Performance Management System

Most large companies have a formal procedure for reviewing the performance of employees. It typically consists of a performance review form completed by a supervisor, which then becomes the focal point of an appraisal interview between the supervisor and the employee. Most are intended to document performance quality so that future decisions about promotion, salary, or job functions might be justified. More importantly, the goal of the performance review is used to improve/enhance the performance of those being reviewed.

1. Base the Review on Performance Expectations.

Base the performance review on explicit expectations of theCompany and the supervisor. There should be a consistent

message for all job functions within the company

2. Minimize the prominence and importance of numbers.

While you may use either numbers or labels to quantify performance, clearly state exactly on the form what theEmployee must do to achieve excellence.

3. Reveal the form early.

Most employees see the performance review form when it’stime for the evaluation. Discuss the evaluation process during

the initial interview. Once hired provide them with a copy

during their orientation period and go over the process once

again to ensure understanding and clarity.

4. Review performance often.

The typical review process is once a year. Try mandatingtwice yearly meetings for informal evaluations or better yet,

quarterly. Keep on top of things before it becomes too late

to fix the problem. Then everyone can discuss if there are

any road blocks to success of the objectives set out.

5. Train all team members on the process and how to deliver feedback.

Serious morale problems are created when employees believethey aren’t being evaluated consistently and fairly. Deliver a

minimum of one hour of instruction each year for your managers

to ensure they are applying your system as intended.

6. Incorporate self-assessments.

Have employees assess themselves on the form one weekbefore the appraisal interview and have them provide you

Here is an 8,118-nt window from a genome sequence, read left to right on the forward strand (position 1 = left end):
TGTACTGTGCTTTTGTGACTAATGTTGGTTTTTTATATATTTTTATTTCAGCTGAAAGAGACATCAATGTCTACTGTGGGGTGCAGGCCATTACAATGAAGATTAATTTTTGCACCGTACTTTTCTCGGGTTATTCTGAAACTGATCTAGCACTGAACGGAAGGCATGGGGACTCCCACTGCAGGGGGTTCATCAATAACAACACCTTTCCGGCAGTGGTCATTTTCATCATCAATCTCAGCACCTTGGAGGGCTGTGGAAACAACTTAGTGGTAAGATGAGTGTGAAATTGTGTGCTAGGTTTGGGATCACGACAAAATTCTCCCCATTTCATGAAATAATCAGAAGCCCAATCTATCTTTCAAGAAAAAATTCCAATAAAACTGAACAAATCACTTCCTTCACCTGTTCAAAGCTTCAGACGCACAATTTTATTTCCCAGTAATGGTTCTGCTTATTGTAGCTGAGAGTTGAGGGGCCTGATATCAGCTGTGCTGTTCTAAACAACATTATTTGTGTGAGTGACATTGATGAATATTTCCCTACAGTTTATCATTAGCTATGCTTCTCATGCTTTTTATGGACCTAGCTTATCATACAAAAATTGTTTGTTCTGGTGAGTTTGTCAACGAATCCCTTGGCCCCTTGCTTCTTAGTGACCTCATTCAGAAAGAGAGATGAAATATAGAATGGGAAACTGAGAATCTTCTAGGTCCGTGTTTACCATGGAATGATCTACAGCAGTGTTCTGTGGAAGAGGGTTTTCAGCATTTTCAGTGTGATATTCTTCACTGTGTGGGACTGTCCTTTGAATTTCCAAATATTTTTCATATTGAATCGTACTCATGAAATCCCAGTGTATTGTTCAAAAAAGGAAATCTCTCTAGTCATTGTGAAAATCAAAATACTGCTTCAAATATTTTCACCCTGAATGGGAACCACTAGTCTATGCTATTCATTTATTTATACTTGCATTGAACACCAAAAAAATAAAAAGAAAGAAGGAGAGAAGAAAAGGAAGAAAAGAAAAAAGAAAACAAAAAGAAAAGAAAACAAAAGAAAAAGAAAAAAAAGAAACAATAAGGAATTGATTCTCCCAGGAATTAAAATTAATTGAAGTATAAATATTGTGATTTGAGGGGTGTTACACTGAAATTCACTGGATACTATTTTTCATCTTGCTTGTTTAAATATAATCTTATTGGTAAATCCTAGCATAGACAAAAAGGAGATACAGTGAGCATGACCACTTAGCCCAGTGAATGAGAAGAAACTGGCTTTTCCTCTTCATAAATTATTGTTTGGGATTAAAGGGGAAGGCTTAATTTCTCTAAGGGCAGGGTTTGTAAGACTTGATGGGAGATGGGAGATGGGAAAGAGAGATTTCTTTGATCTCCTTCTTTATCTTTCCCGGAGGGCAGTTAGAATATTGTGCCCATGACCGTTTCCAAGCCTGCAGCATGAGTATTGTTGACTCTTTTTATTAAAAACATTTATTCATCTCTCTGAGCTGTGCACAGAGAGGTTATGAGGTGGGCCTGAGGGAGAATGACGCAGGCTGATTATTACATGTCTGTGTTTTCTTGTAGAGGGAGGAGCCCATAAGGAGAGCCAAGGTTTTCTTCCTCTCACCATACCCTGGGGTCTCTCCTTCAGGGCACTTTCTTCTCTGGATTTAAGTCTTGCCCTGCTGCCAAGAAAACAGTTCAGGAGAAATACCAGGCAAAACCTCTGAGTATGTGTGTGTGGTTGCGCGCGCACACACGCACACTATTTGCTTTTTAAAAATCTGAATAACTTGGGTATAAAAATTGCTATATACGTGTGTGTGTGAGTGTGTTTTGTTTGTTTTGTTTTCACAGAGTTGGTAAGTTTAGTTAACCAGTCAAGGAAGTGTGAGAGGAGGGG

with a copy.

7. Generate upward feedback.

Two-way performance reviews work both ways. Employeesshould be able to comment on the quality of the direct

supervision they receive. This is a helpful tool for improving

leadership for the manager. Your company may want to

consider a 360 Degree Review process.

8. Require follow-up meetings.

Each appraisal meeting should be followed in about a monthby a coaching follow-up where performance progress is assessed,

and where new improvement suggestions might be

made. Everyone wants to feel that there contributions to the

company are valued.

9. Consider separating reviews from evaluations.

Evaluation tends to generate defensiveness, but performanceimprovement requires openness and an enthusiastic

willingness to change. I recommend setting up two different

time frames – one hour minimum. Each of your team members

will value the time you spend with them.

10. Re-examine the system.

Ask both Reviewer and Reviewee how well the system isworking for them. Get new ideas from other companies who

feel they have good systems. Review yours for possible

revisions each year. This is part of the “Best Practices Rule”

– continuous improvement.

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